An Analysis of Hamlet, the Prince of Denmark: Shakespeare’s Philosophy of Life
- Date:Jul 04, 2019
When Shakespeare has the gravedigger unearth the remains of Yorick and says, “Alas, poor Yorick. I knew him well,” Shakespeare is making a serious comment on life and its meaning. In an essay of 500 words, interpret Shakespeare’s philosophy of life and what we consider important, such as family, possessions, wealth, health, etc. Only discuss the significance of the remains.
‘The Tragedy of Hamlet, Prince of Denmark’ is well remembered as one of Shakespeare’s best-known tragedies. It begins in death and ends in death- in the interim reflecting on life, politics, greed, and evil. Hamlet is visited by his father’s ghost one night at Elsinore Castle who tells him that his uncle Claudius-the late King’s own brother had him murdered in order to marry his wife Queen Gertrude and so inherit the throne. Scarcely a month has passed when the wedding is completed. Despondent and melancholy, Hamlet feigns madness so as not to arouse suspicion while delving into the intrigues of the palace, especially as he finds out that his mother has been poisoned. Even in his madness, there is method and purpose. Hamlet is coherent at very few points in the play, and here we see him waxing on the philosophical, as he tries to attach significance to the meaning and purpose of life and death.
“Alas, poor Yorick. I knew him well”. These words are spoken by Hamlet in Act 5, Scene 1, as he stands over the grave of Yorick, the Court jester. The gravedigger picks up the skull and hands it to Hamlet, who takes it and asks the gravedigger to identify it. When the gravedigger says that it is Yorick’s skull, Hamlet takes the skull in his hands and immediately recalls his childhood days, wherein he had ridden on the jester’s back many a time. Reminiscing a bit further, he lovingly recalls and talks to the skull, asking it where all its wit and ability to jest and cause laughter at the royal tables had gone now. He further reminisces that Yorick was one of the few who could jest with his mother the late Queen that despite all her makeup she could still not look better than himself. What Hamlet is trying to say here is that ‘the evil that men do lives on after them, the good is often interred with their bones’- Shakespeare’s reference to Julius Caesar in the speech given by Marc Antony (Act 3, Scene 2). Indeed, we are seldom remembered for our good actions, while infamy lives on as in references to Hitler, Attila the Hun and other cruel men even today. Hamlet further states to the gravedigger whether he thinks that the skull of Alexander the Great looked and smelled just as bad, and would make a great stopper for a hole in a barrel. Hamlet is reflecting upon life and the importance we give to possessions, wealth and family, when the ultimate reality is that when we depart this life we will take nothing tangible with us- nothing but our good and bad deeds with which to be judged in the life thereafter. For all his fame as a conqueror of the entire known world at the time, legend has it that before Alexander the Great died he asked that his remains be paraded with open and empty hands- a reminder to people that we cannot take any of our wealth- whether hard-earned or ill-gotten- to eternity. Such is the sordid and stark realities of life and death (Bevington, 2004).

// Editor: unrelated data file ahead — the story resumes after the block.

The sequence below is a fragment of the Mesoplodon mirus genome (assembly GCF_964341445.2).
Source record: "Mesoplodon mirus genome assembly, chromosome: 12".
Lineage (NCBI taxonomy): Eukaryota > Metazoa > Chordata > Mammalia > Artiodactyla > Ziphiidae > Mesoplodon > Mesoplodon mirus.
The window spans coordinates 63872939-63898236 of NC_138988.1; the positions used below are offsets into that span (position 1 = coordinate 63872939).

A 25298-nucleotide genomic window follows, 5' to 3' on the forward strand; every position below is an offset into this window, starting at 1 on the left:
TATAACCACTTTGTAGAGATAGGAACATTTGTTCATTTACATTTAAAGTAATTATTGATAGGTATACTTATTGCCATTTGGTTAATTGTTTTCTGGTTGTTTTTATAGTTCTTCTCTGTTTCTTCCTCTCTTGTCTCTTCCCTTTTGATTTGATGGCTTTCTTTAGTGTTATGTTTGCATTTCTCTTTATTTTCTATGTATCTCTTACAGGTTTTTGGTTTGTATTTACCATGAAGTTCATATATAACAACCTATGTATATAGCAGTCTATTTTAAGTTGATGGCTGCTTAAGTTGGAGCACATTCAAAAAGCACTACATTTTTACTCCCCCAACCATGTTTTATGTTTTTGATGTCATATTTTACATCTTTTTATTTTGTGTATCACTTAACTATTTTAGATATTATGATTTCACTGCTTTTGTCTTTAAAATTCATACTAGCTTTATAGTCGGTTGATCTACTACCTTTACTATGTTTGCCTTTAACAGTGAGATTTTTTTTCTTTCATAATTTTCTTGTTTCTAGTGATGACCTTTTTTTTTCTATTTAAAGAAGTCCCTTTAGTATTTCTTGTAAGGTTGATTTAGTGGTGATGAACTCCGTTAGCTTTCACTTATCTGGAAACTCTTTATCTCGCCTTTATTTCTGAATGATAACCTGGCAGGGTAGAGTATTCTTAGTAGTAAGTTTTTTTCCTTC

We must all face the fact that life is but a journey, a passage from birth to death. From dust, we came and to dust we shall return- skull, bones and all. Hamlet’s reference to Yorick not only reflects Shakespeare’s philosophy of life but forces us to look into ourselves and our deeds and misdeeds-invoking in the more thoughtful a desire to make amends before departing this earth. It is all very well to accumulate wealth and possessions- but to what purpose when we have no use for them in the life thereafter.
Bevington, David (ed.) The Complete Works of Shakespeare. Pearson Education, 2004.